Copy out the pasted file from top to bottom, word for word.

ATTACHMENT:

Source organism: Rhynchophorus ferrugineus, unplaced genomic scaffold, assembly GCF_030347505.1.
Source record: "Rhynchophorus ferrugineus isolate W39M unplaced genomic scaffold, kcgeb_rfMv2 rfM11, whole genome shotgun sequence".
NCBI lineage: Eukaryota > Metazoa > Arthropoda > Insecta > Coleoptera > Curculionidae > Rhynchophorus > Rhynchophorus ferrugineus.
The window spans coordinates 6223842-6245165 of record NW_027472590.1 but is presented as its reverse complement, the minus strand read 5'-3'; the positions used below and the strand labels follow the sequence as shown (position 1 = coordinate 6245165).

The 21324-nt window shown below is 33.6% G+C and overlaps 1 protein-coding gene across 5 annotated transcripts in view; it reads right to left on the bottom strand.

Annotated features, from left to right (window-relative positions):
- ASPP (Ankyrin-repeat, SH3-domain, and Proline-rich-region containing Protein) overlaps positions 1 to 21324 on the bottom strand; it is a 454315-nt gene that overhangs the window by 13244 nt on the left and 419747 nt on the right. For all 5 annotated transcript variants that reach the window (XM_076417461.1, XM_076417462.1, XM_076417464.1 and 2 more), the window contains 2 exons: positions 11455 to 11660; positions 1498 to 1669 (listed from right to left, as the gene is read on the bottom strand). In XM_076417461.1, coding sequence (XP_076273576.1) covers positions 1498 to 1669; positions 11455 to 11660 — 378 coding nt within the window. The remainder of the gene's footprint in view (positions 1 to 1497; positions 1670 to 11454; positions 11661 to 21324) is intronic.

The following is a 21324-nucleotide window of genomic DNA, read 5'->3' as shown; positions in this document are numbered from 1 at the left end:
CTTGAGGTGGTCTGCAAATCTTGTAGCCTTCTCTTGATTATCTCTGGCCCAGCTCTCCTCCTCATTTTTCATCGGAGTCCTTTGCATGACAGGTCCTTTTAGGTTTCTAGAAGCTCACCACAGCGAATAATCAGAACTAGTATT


Source organism: Rhynchophorus ferrugineus, unplaced genomic scaffold, assembly GCF_030347505.1.
Source record: "Rhynchophorus ferrugineus isolate W39M unplaced genomic scaffold, kcgeb_rfMv2 rfM11, whole genome shotgun sequence".
NCBI lineage: Eukaryota > Metazoa > Arthropoda > Insecta > Coleoptera > Curculionidae > Rhynchophorus > Rhynchophorus ferrugineus.
The window spans coordinates 6223842-6245165 of record NW_027472590.1 but is presented as its reverse complement, the minus strand read 5'-3'; the positions used below and the strand labels follow the sequence as shown (position 1 = coordinate 6245165).

The 21324-nt window shown below is 33.6% G+C and overlaps 1 protein-coding gene across 5 annotated transcripts in view; it reads right to left on the bottom strand.

Annotated features, from left to right (window-relative positions):
- ASPP (Ankyrin-repeat, SH3-domain, and Proline-rich-region containing Protein) overlaps positions 1 to 21324 on the bottom strand; it is a 454315-nt gene that overhangs the window by 13244 nt on the left and 419747 nt on the right. For all 5 annotated transcript variants that reach the window (XM_076417461.1, XM_076417462.1, XM_076417464.1 and 2 more), the window contains 2 exons: positions 11455 to 11660; positions 1498 to 1669 (listed from right to left, as the gene is read on the bottom strand). In XM_076417461.1, coding sequence (XP_076273576.1) covers positions 1498 to 1669; positions 11455 to 11660 — 378 coding nt within the window. The remainder of the gene's footprint in view (positions 1 to 1497; positions 1670 to 11454; positions 11661 to 21324) is intronic.

The following is a 21324-nucleotide window of genomic DNA, read 5'->3' as shown; positions in this document are numbered from 1 at the left end:
CTTGAGGTGGTCTGCAAATCTTGTAGCCTTCTCTTGATTATCTCTGGCCCAGCTCTCCTCCTCATTTTTCATCGGAGTCCTTTGCATGACAGGTCCTTTTAGGTTTCTAGAAGCTCACCACAGCGAATAATCAGAACTAGTATT